NFL awards researcher prize and two young talent awards Research Day of the Aeronautics Research Centre Niedersachsen
New approaches to the active disposal of space debris, the automated design of wind turbines and a better understanding of permeation processes – three research projects in different areas of aerospace research are contributing to these themes. The researchers were awarded the Hermann Blenk Research Prize, the Karl Doetsch Young Scientist Prize and the VDI Aerospace Prize. The awards were presented at the Research Day of the Aeronautics Research Centre Niedersachsen (NFL) on 16 November.
Hermann Blenk Research Prize for Dr Mohamed Khalil Ben Larbi
Dr Mohamed Khalil Ben Larbi worked at the Institute of Space Systems at Technische Universität Braunschweig on a new approach to removing space debris from Earth’s orbit. In order to avoid an unstable space debris environment, it will be necessary in the future to actively remove objects from orbit. This is known as Active Debris Removal, or ADR for short. The development of a novel, CubeSat-compatible ADR technology for the removal of space debris objects offers a cost-effective solution.
However, because miniature satellites such as CubeSats (which consist of cube-shaped modules with a side length of 10 cm) cannot carry powerful equipment for close-range operations due to their size and limited power generation capacity, Dr Ben Larbi’s thesis focused on tailor-made solutions for approaching and docking with such space debris objects. In particular, he focused on automatic docking with free-floating targets using so-called gecko materials. To this end, he carried out several ground-based tests using a microgravity simulator based on an active air bearing table. His research culminated in a test of his experiments on the International Space Station (ISS), monitored and carried out by several astronauts. Dr Ben Larbi is also the first person to have successfully tested automatic docking to a free-floating target in orbit using Gecko materials. Dr Ben Larbi’s work has therefore been awarded this year’s Hermann Blenk Research Prize, worth 5,000 euros.
Karl Doetsch Young Scientist Award for Philipp Seelemeyer
In his master’s thesis at the Institute of Aerodynamics and Flow Technology at the German Aerospace Centre (DLR) in Braunschweig, Philipp Seelemeyer made a significant contribution to the automated aerodynamic design of wind turbines. He developed a parametric rotor model within a CAD-in-the-loop process chain. By combining parametric geometry generation with a CAD tool and fast mesh generation through code-based automation, he was able to reduce the engineering effort required from the concept phase to flow simulation to a fraction of the time.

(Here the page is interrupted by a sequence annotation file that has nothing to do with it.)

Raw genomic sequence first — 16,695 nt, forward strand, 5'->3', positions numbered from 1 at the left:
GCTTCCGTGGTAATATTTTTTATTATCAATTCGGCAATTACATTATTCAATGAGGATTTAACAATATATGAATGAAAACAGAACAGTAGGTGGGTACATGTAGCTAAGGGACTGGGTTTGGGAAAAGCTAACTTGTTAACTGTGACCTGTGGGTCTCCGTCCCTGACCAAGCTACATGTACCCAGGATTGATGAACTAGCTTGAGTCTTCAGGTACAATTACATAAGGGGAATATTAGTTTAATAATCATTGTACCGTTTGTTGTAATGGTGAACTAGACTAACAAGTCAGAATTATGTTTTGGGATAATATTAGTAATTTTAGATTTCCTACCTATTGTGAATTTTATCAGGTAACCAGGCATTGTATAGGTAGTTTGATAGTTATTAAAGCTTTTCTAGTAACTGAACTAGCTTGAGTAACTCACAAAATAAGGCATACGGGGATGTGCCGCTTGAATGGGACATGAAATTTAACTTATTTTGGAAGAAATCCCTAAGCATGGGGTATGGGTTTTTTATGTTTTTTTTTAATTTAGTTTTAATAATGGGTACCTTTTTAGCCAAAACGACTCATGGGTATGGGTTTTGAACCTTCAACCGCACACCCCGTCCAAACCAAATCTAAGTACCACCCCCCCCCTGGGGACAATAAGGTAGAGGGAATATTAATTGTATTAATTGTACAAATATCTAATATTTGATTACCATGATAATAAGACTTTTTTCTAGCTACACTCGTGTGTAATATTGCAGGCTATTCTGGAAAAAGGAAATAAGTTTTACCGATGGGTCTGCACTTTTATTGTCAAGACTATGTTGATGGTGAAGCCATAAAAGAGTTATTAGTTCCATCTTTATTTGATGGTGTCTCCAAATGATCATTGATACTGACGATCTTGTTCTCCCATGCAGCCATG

Within the parametrics, the basic geometric relationships on the rotor, such as angle of attack, airfoil shape and radial positioning, are varied using a design table, eliminating the need to manually create a CAD model for each new geometry configuration. Once the geometry has been created, the mesh generation required for flow simulation follows seamlessly and efficiently. This technology not only speeds up the creation of individual flow simulations, but also enables recursive modification of designs.
In this way, Seelemeyer has successfully laid the foundations for the implementation of a closed-loop optimisation cycle for wind turbines. For this work, Philipp Seelemeyer received the Karl Doetsch Young Talent Award worth €1,000. Seelemeyer will graduate in 2022 with a master’s degree in aerospace engineering from Technische Universität Braunschweig.
VDI Aerospace Award for Malte Schuchard
Malte Schuchard’s Master’s thesis dealt with the characterisation of a mobile, highly stable and adjustable gas humidification system based on the permeation principle. The mobile gas humidification system at the Physikalisch-Technische Bundesanstalt (PTB) in Braunschweig was the focus of the investigation. Schuchard humidified a gas stream and analysed influencing factors such as temperature, gas flow velocity and plastic tubing material with regard to permeation behaviour.
For the experimental investigations to characterise the system, he designed a test setup with the dTDLAS hygrometer SEALDH in the PTB laboratory. He also tested the long-term stability of the permeation generator and developed optimisation proposals for the design of the generator. Finally, he checked the measurement results with a model of the permeation generator, thus gaining a better understanding of the complex permeation processes.
The work was carried out as part of a collaboration between PTB and the Institute of Flight Guidance at TU Braunschweig. Malte Schuchard successfully completed his master’s degree in mechanical engineering at TU Braunschweig last year.